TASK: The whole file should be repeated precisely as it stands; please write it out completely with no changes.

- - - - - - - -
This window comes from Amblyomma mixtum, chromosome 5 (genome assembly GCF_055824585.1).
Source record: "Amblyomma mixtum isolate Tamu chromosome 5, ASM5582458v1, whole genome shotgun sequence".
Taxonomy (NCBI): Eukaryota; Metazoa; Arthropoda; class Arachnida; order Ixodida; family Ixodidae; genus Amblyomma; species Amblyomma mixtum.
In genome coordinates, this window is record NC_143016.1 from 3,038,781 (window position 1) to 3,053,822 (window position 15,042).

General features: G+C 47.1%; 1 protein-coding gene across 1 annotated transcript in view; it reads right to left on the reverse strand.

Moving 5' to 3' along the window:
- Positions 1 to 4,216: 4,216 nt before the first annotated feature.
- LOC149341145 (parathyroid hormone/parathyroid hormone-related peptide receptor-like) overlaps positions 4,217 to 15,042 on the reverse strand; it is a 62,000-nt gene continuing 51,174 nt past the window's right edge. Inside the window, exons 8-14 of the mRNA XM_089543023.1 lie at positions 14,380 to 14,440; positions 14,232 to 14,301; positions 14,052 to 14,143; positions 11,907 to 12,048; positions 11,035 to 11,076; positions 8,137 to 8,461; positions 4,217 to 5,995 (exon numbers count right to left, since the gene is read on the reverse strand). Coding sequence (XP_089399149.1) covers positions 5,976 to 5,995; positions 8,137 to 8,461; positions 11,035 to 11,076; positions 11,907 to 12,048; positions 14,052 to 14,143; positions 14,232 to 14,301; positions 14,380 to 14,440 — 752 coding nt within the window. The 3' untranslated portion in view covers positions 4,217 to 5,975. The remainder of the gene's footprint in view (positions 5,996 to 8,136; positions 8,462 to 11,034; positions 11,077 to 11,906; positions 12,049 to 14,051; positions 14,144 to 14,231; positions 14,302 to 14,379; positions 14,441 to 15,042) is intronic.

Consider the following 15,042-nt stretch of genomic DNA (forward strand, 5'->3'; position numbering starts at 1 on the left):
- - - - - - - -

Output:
This window comes from Amblyomma mixtum, chromosome 5 (genome assembly GCF_055824585.1).
Source record: "Amblyomma mixtum isolate Tamu chromosome 5, ASM5582458v1, whole genome shotgun sequence".
Taxonomy (NCBI): Eukaryota; Metazoa; Arthropoda; class Arachnida; order Ixodida; family Ixodidae; genus Amblyomma; species Amblyomma mixtum.
In genome coordinates, this window is record NC_143016.1 from 3,038,781 (window position 1) to 3,053,822 (window position 15,042).

General features: G+C 47.1%; 1 protein-coding gene across 1 annotated transcript in view; it reads right to left on the reverse strand.

Moving 5' to 3' along the window:
- Positions 1 to 4,216: 4,216 nt before the first annotated feature.
- LOC149341145 (parathyroid hormone/parathyroid hormone-related peptide receptor-like) overlaps positions 4,217 to 15,042 on the reverse strand; it is a 62,000-nt gene continuing 51,174 nt past the window's right edge. Inside the window, exons 8-14 of the mRNA XM_089543023.1 lie at positions 14,380 to 14,440; positions 14,232 to 14,301; positions 14,052 to 14,143; positions 11,907 to 12,048; positions 11,035 to 11,076; positions 8,137 to 8,461; positions 4,217 to 5,995 (exon numbers count right to left, since the gene is read on the reverse strand). Coding sequence (XP_089399149.1) covers positions 5,976 to 5,995; positions 8,137 to 8,461; positions 11,035 to 11,076; positions 11,907 to 12,048; positions 14,052 to 14,143; positions 14,232 to 14,301; positions 14,380 to 14,440 — 752 coding nt within the window. The 3' untranslated portion in view covers positions 4,217 to 5,975. The remainder of the gene's footprint in view (positions 5,996 to 8,136; positions 8,462 to 11,034; positions 11,077 to 11,906; positions 12,049 to 14,051; positions 14,144 to 14,231; positions 14,302 to 14,379; positions 14,441 to 15,042) is intronic.

Consider the following 15,042-nt stretch of genomic DNA (forward strand, 5'->3'; position numbering starts at 1 on the left):